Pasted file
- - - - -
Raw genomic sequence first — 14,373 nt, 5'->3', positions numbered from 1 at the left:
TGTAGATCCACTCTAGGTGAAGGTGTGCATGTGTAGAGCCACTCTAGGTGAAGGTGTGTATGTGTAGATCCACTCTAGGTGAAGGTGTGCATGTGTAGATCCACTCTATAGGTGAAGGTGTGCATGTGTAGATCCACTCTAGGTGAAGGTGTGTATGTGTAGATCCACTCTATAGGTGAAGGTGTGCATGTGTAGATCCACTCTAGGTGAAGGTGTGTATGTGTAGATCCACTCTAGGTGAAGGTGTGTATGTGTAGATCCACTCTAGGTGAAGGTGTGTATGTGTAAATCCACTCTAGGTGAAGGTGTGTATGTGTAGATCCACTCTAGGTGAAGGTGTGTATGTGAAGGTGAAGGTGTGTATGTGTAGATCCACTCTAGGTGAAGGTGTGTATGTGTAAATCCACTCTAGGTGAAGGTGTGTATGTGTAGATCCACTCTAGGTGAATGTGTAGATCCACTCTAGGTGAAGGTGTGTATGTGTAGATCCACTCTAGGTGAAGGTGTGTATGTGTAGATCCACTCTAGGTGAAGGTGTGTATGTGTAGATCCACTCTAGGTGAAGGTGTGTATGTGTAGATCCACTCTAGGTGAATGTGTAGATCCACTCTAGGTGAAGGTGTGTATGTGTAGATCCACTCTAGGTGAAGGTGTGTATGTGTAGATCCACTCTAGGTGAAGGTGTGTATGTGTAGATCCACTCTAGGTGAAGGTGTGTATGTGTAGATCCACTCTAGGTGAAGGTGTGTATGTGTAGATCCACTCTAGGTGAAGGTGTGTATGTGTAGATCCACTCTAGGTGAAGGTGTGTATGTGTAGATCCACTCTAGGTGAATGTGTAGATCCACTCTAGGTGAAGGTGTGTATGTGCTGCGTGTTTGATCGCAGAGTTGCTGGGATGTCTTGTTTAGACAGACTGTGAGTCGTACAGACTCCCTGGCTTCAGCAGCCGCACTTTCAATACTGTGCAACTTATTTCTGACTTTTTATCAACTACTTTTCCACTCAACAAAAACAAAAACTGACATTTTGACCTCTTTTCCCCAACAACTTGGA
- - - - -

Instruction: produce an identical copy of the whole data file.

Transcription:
Raw genomic sequence first — 14,373 nt, 5'->3', positions numbered from 1 at the left:
TGTAGATCCACTCTAGGTGAAGGTGTGCATGTGTAGAGCCACTCTAGGTGAAGGTGTGTATGTGTAGATCCACTCTAGGTGAAGGTGTGCATGTGTAGATCCACTCTATAGGTGAAGGTGTGCATGTGTAGATCCACTCTAGGTGAAGGTGTGTATGTGTAGATCCACTCTATAGGTGAAGGTGTGCATGTGTAGATCCACTCTAGGTGAAGGTGTGTATGTGTAGATCCACTCTAGGTGAAGGTGTGTATGTGTAGATCCACTCTAGGTGAAGGTGTGTATGTGTAAATCCACTCTAGGTGAAGGTGTGTATGTGTAGATCCACTCTAGGTGAAGGTGTGTATGTGAAGGTGAAGGTGTGTATGTGTAGATCCACTCTAGGTGAAGGTGTGTATGTGTAAATCCACTCTAGGTGAAGGTGTGTATGTGTAGATCCACTCTAGGTGAATGTGTAGATCCACTCTAGGTGAAGGTGTGTATGTGTAGATCCACTCTAGGTGAAGGTGTGTATGTGTAGATCCACTCTAGGTGAAGGTGTGTATGTGTAGATCCACTCTAGGTGAAGGTGTGTATGTGTAGATCCACTCTAGGTGAATGTGTAGATCCACTCTAGGTGAAGGTGTGTATGTGTAGATCCACTCTAGGTGAAGGTGTGTATGTGTAGATCCACTCTAGGTGAAGGTGTGTATGTGTAGATCCACTCTAGGTGAAGGTGTGTATGTGTAGATCCACTCTAGGTGAAGGTGTGTATGTGTAGATCCACTCTAGGTGAAGGTGTGTATGTGTAGATCCACTCTAGGTGAAGGTGTGTATGTGTAGATCCACTCTAGGTGAATGTGTAGATCCACTCTAGGTGAAGGTGTGTATGTGCTGCGTGTTTGATCGCAGAGTTGCTGGGATGTCTTGTTTAGACAGACTGTGAGTCGTACAGACTCCCTGGCTTCAGCAGCCGCACTTTCAATACTGTGCAACTTATTTCTGACTTTTTATCAACTACTTTTCCACTCAACAAAAACAAAAACTGACATTTTGACCTCTTTTCCCCAACAACTTGGA